I’ve presented a workshop on this called “Everything but the pips”. At the end I told them to plant the pips for more apple trees 😀

Time: some of this is an endurance test, standing for several hours peeling apples. Going by yesterday’s session which produced vinegar, dried apple rings, juice, pulp and fruit leather, that took two of us about 3hours. Today we spent another 2 hours for more juice, and pulp, and chicken food.


A1D694BB-5CB6-4918-811E-E9BC204E2AAE.jpeg
Processing lineup... sink to peeler to sorter and culler
Processing lineup... sink to peeler to sorter and culler
282A2489-F90A-43DC-AAA6-88AD30F4A4BE.jpeg
Chicken food
Chicken food
BFD9C6D0-DB52-4954-B3BE-019AF8DC4886.jpeg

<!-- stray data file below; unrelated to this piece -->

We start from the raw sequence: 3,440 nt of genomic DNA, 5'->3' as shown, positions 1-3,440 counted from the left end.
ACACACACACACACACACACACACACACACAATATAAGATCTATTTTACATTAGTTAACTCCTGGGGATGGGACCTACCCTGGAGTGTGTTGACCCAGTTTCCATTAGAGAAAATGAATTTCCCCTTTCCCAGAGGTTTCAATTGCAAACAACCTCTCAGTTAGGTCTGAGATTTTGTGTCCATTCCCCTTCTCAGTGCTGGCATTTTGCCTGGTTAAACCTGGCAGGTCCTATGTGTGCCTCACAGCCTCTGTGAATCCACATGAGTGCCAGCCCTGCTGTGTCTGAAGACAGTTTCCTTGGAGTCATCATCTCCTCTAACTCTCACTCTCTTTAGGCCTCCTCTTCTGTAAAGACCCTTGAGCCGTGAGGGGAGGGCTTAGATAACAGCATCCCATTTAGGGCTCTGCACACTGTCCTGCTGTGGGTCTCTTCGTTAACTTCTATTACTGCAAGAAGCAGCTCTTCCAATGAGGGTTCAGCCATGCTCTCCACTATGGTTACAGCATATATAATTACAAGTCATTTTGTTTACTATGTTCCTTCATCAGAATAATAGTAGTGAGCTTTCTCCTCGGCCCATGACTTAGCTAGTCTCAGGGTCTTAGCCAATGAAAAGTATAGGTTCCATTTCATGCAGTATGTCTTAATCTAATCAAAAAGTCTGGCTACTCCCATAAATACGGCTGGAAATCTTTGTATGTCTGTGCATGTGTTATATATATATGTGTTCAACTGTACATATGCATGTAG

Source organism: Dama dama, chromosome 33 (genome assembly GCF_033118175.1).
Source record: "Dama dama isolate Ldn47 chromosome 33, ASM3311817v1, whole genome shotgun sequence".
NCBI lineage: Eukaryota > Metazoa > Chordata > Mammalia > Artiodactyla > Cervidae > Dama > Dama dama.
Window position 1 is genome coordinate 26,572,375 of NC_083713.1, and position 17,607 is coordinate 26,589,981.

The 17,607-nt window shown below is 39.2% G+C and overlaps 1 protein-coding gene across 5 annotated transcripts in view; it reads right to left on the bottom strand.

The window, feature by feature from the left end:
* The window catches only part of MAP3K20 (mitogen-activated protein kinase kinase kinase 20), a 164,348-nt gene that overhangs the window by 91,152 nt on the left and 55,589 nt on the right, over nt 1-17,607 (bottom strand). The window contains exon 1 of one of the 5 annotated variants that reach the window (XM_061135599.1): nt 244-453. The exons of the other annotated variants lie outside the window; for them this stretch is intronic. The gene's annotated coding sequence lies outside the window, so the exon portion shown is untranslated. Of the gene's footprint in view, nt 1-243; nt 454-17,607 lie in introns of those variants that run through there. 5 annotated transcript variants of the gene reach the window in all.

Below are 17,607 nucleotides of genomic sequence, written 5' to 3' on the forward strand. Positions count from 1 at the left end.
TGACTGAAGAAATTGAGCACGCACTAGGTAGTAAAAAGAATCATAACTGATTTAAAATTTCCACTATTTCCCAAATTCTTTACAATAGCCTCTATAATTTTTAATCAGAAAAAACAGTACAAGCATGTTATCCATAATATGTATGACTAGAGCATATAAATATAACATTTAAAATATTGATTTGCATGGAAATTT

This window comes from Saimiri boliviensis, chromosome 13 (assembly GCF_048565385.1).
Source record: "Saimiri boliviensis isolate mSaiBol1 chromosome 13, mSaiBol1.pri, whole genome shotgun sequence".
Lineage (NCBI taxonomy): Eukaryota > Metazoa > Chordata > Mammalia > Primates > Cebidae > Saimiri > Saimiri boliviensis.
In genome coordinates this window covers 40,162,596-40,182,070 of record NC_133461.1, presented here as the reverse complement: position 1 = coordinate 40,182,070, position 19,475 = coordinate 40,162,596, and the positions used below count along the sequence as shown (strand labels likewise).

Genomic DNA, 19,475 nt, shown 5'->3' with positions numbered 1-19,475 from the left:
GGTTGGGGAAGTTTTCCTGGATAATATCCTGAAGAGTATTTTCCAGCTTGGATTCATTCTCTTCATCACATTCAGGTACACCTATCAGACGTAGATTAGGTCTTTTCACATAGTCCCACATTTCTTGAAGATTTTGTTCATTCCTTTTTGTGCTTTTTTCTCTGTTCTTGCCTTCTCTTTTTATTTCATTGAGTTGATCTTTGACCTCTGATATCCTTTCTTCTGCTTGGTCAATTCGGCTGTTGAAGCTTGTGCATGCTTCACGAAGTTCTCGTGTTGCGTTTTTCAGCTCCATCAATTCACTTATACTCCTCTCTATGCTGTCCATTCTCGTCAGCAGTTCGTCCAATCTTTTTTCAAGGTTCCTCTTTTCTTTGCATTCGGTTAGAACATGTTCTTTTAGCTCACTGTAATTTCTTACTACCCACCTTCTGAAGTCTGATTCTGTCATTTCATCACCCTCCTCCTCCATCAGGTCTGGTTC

Juicing
Juicing
A9620B18-4124-4D16-822C-CDFDCFDAFA59.jpeg
Already smells like hard cider!
Already smells like hard cider!
755D9190-195C-4064-B67D-78FA5D9A1918.jpeg
Covered with appropriate cloth, keep out flies and dust
Covered with appropriate cloth, keep out flies and dust
5BC2907A-7C11-4189-BA13-B263AE5B3C1E.jpeg
Steamer juicer processing peels
Steamer juicer processing peels
2F81B5F2-5963-4463-97C7-DAD406A595A8.jpeg
Fruit leather in the dryer
Fruit leather in the dryer
53D7ED79-6DA5-466D-B82D-55F3910CA8AA.jpeg
Pulp for fruit leather
Pulp for fruit leather
AEB6987E-2760-4686-935A-98C0BA2EA563.jpeg
Apple pulp mixed with frozen rasps in blender, for fruit leather
Apple pulp mixed with frozen rasps in blender, for fruit leather
9CDD3DB1-D454-44EB-BC64-19590A593FC7.jpeg
Our $2 garage sale plastic peeler died, had to get a new one!
Our $2 garage sale plastic peeler died, had to get a new one!